Nurturing and Managing Innovation in Science is designed to help emerging scientists understand the factors at play in the process of converting lab based research to commercial products and services. As part of this course, students learn to identify and analyse innovation opportunities, and to build and present a business plan based on one of the opportunities they identify. The course includes lectures on topics such as identifying and defining science based innovation opportunities, problem solving, management of innovation, understanding the competitive landscape and developing a business proposition, financing of innovation, and innovation in large and small organisations.

The course also includes a number of case study discussions on innovation in startups as well as large organisations (with a focus on nanotechnology, materials and other ‘deep technology’ based companies), and guest lectures from a number of science entrepreneurs.  Some of the technologies covered in the case studies include solar cell manufacturing, carbon nanotube composites, biosensing platform technologies, batteries, sustainable fuels from sea water and sustainable packaging materials.

Teamwork and Group Project

Team work is central to the course – students work in assigned teams for case study discussions and will build their own teams from within the cohort of attendees for the group projects. The course includes attendees from the NanoDTC as well as other CDTs and MPhil in Nanoscience Enterprise, giving students an opportunity to work in teams with a diverse set of people who they did not know previously. Students from the Graphene and Sensors CDTs have attended this module. The module is offered to attendees beyond the NanoDTC and MPhil in Nanoscience via the Impulse Programme at the Maxwell Centre.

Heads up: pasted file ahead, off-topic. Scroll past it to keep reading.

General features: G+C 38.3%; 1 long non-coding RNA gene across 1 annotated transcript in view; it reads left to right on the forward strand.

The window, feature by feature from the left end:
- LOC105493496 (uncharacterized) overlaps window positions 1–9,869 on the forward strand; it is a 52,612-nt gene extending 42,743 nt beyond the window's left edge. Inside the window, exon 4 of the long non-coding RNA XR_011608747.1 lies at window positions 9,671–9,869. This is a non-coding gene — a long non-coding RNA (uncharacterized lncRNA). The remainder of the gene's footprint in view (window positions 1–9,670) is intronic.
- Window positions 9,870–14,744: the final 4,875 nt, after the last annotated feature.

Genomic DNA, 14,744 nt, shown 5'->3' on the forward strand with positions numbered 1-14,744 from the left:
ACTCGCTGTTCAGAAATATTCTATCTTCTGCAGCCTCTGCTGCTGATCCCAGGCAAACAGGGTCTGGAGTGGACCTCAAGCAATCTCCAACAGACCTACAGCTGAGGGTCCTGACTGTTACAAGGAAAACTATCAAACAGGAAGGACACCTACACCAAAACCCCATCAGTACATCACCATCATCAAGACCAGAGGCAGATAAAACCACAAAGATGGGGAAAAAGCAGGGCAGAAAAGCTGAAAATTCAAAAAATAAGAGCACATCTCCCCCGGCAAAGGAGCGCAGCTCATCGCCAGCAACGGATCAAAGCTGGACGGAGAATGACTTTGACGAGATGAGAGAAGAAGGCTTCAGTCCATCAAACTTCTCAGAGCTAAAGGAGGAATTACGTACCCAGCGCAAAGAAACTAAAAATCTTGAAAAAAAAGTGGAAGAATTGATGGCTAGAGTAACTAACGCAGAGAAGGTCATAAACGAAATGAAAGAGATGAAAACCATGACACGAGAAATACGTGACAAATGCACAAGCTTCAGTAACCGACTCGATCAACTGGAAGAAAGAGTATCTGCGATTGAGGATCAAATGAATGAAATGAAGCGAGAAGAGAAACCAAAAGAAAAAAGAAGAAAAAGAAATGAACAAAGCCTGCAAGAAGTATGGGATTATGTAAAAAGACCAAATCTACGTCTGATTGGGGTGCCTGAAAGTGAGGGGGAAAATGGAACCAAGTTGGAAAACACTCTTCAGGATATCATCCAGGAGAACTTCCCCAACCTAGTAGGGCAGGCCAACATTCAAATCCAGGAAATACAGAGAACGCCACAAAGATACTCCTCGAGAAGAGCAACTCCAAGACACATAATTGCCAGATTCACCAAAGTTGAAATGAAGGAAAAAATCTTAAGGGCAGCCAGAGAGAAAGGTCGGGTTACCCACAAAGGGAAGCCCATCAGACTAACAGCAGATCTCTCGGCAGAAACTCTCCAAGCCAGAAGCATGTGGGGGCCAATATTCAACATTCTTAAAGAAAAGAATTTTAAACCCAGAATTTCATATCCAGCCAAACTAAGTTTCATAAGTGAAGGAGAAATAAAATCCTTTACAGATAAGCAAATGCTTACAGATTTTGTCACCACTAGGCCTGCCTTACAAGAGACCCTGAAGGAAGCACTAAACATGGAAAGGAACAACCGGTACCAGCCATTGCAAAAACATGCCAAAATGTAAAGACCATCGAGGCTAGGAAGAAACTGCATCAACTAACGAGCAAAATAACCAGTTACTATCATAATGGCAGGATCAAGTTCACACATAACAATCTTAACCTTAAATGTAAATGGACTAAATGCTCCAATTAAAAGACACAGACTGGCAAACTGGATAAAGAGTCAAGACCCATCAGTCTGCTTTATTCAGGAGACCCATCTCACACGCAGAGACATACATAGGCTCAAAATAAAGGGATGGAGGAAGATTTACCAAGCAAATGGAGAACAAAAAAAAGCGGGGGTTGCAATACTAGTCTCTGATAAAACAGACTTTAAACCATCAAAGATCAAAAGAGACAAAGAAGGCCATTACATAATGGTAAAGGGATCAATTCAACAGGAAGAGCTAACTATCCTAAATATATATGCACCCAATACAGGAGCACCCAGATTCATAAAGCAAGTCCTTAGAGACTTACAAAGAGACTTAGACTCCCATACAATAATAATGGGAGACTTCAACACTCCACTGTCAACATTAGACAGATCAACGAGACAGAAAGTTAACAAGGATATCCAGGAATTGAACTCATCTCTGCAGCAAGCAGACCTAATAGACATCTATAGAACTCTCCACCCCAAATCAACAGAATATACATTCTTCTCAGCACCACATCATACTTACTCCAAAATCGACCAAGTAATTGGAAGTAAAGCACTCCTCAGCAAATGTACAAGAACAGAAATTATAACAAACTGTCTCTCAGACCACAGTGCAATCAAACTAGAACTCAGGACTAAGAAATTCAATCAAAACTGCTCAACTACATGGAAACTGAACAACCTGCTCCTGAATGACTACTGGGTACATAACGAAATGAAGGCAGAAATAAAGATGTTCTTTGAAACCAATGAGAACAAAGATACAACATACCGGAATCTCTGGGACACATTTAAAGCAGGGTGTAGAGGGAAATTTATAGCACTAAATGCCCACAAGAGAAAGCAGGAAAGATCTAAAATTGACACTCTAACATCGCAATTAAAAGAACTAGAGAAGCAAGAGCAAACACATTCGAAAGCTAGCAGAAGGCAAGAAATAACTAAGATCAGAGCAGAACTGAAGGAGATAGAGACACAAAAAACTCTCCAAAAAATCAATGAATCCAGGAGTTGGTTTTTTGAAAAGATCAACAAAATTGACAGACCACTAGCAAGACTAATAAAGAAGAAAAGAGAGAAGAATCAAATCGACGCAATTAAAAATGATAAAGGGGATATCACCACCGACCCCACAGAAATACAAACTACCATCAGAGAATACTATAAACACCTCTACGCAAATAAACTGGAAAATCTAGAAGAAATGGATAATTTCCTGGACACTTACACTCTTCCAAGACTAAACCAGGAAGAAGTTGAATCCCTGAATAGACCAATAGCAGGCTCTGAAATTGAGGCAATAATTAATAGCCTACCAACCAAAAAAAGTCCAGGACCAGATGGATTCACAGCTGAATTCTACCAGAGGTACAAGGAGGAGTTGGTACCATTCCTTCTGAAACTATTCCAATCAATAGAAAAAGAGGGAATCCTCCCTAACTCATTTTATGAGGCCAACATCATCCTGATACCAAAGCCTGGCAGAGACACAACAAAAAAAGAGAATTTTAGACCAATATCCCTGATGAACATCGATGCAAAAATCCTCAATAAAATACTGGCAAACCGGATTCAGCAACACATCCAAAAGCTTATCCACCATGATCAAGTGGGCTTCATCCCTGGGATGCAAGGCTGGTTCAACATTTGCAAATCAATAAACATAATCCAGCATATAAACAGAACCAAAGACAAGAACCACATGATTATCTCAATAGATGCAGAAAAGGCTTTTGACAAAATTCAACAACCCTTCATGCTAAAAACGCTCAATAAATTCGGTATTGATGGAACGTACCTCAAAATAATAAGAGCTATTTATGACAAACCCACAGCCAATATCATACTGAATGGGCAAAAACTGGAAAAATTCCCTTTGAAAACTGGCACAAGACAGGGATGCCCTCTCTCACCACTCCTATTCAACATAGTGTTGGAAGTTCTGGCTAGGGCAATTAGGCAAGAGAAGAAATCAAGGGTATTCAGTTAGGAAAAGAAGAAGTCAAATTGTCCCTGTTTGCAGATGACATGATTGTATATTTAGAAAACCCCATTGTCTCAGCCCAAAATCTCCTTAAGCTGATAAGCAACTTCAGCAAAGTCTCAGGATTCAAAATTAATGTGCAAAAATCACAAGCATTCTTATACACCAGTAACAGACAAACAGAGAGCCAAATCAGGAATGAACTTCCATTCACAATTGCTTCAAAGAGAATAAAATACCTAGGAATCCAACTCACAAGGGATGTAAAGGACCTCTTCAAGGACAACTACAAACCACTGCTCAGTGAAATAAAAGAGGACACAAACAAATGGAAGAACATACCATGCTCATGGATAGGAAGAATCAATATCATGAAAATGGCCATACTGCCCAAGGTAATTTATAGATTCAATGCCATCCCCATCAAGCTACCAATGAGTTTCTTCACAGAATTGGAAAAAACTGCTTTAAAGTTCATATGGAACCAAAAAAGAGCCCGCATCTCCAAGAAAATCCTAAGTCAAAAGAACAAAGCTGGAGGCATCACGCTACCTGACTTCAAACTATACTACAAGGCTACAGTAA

Recent examples of group project topics (selected from a list of ideas generated by the student cohort as a whole) include:

  • Graphene enhanced F1 racing tyres
  • stretchable pressure sensors
  • passive cooling material for data centres,
  • solar fuel technologies
  • sodium ion batteries
  • gravimetric sensors

The course is led by Prof. Karishma Jain, Deputy Director of the NanoDTC. A number of guest speakers are invited to talk to students as part of the course. Recent speakers have included:

  • Prof. Russell Cowburn – Professor at the Department of Physics and co-founder of three science based startups – Durham Magneto Optics, Ingenia Ltd and Semarion Ltd
  • Prof. Henning Sirringhaus – Professor at the Department of Physics and co-founder of Plastic Logic
  • Prof. Charles Smith – Professor at the Department of Physics and co-founder of Cavendish Kinetics
  • Dr. Monica Saavedra – Co-founder of LambdaStretch Ltd
  •  Chris Rider – VP Innovation at Eight19 Ltd
  • Les Bicknell – Artist and Lateral Thinking / Problem Solving specialist